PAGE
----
Ryan Shannon, A Pulsar Be Binary System
Evidence for System Proper Motion
• Method: Use additional (higher frequency) sinusoids to model
timing noise
• Significant proper motion
• PMα: -12±2 mas/yr
• PMδ: -7±2 mas/yr
• Consistent with Hipparcos constraints for LS 2883 |PMα|, |PMδ| <
22 mas/yr
Sinusoidal
wiggles here
Position set
here
Ryan Shannon, A Pulsar Be Binary System
Evidence for System Proper Motion
• Method: model timing noise down to 1.5 year period (can’t use
solution to model orbital variations).
• Significant proper motion
• PMα: -12±2 mas/yr
• PMδ: -7±2 mas/yr
• Consistent with Hipparcos constraints for LS 2883 |PMα|, |PMδ| <
22 mas/yr
No proper motion
Ryan Shannon, A Pulsar Be Binary System
Including proper motion.
Implications of Proper Motion
• Inferred velocity: ~ 70 km/s (normal-ish for pulsars)
• System origin thought to be in Cen OB1 association.
• PM has it moving in correct direction
• Kinematic age: 300 kyr
• Assuming origin at centre of OB association
• Spin-down age: 330 kyr
• Proper motion measurement not out of line
Ryan Shannon, A Pulsar Be Binary System
Credit: NASA/GSFC
Emission around Periastron Passage
Ryan Shannon, A Pulsar Be Binary System
Transient emission close to periastron passage
• Interaction between
energetic particles and
pulsar wind (e.g., Dubus
2006)
• Inverse Compton
scattering of Be star
photons
• X-rays and nonpulsed
radio emission
• Synchrotron
• GeV Gamma-rays?
• Crazy flare!
Ryan Shannon, A Pulsar Be Binary System
Abdo et al. (2011)
• TeV gamma-rays
Electromagnetic Spectrum of Flares
• Interaction between
energetic particles and
pulsar wind (e.g., Dubus
2006)
• TeV gamma-rays
• Inverse Compton
scattering of Be star
photons
• X-rays and nonpulsed
radio emission
• Synchrotron
• GeV Gamma-rays?
• Crazy flare!
Ryan Shannon, A Pulsar Be Binary System
Electromagnetic Spectrum of Flares
Two plausible models for
transient emission.
• Top panel: particles escape at
the speed of pulsar wind
(Chernyakova & Illarionov
1999).
• Slow escape: cooling of
electrons via
bremsstrahlung/Coulomb
loss mechanisms.
• Bottom panel: Particles
escape at c/3. (Tavani & Arons
1997).
Ryan Shannon, A Pulsar Be Binary System
Abdo et al (2011).
Electromagnetic Spectrum of Flares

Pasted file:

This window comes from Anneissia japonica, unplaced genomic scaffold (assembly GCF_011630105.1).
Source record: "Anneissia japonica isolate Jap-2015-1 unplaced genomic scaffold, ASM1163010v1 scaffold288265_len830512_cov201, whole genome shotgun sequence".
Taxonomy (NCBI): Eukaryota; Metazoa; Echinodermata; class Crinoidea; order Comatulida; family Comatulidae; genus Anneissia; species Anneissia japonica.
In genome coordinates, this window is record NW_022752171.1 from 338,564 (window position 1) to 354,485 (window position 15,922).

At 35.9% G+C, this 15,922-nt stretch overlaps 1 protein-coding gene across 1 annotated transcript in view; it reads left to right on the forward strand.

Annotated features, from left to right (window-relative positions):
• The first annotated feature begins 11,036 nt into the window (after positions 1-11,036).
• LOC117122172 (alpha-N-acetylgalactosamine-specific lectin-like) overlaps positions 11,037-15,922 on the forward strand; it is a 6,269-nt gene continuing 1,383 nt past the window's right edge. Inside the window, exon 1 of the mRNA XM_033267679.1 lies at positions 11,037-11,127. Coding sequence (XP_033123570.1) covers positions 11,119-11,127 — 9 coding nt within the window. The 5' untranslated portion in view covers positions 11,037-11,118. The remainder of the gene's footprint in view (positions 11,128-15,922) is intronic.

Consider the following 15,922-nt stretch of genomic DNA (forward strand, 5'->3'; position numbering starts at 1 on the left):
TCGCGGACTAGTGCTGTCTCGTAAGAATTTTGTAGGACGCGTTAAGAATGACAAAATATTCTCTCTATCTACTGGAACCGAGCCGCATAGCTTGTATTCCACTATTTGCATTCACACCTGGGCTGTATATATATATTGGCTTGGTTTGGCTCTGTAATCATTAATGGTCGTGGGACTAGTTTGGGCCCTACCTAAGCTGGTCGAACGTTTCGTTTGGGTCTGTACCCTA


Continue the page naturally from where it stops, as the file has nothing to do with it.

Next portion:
• Solid: Synchrotron
• Dotted: Inverse Compton (IC)
• Dashed: Bremsstrahlung
• Dark: Pre-periastron:
• Lighter: Post periastron:
Ryan Shannon, A Pulsar Be Binary System
Abdo et al (2011).
Gamma-ray emission from 2010-2011 Passage
• Flare really large: gammaray luminosity comparable to
pulsar spin-down luminosity.
• Spectral index steeper during
flare
• Possible mechanisms:
• Anisotropy of pulsar wind/
stellar wind (need factor of 10
variation).
• Beaming of radiation:
Synchroton cooling time
comparable to gyroradius
Ryan Shannon, A Pulsar Be Binary System
Abdo et al (2011)
• Strong flare observed in Gev
energy band with Fermi after
pulsar emerged from disk
Variability oberved in radio as well
• LBA observations of system during 2007 passage (Moldon et al 2010).
• Transient radio emission offset from pulsar
• Challenging to model with only two epochs.
• LBA observations during 2010 passage currently being processed.
Ryan Shannon, A Pulsar Be Binary System
The future
• Continue monitoring system at Parkes
• Determine if measured values of xdot, omegadot pass the test
• Does the proper motion measurement agree with LBA
observations?
• Multi-wavelength observations close to periastron passage
• Full reduction of Jan 2011 multi-wavelength campaign.
• Another observing campaign mid 2014?
• Use scintillation/ emission measure properties to probe
inhomogeneities in disk/wind (e.g. McClure Griffiths et al. 1996)
Ryan Shannon, A Pulsar Be Binary System
Conclusions
• Long term monitoring of the system at Parkes has enable the
first convincing detection of S-L coupling in the system.
• Phase coherent timing solution
• Evidence for spin orbit coupling
• Evidence for proper motion
• Surprising gamma-ray flare post Jan 2011 periastron passage
• Happy Birthday, Parkes, from B1259-63 (and Ryan)!
Ryan Shannon, A Pulsar Be Binary System
Extra slides
Ryan Shannon, A Pulsar Be Binary System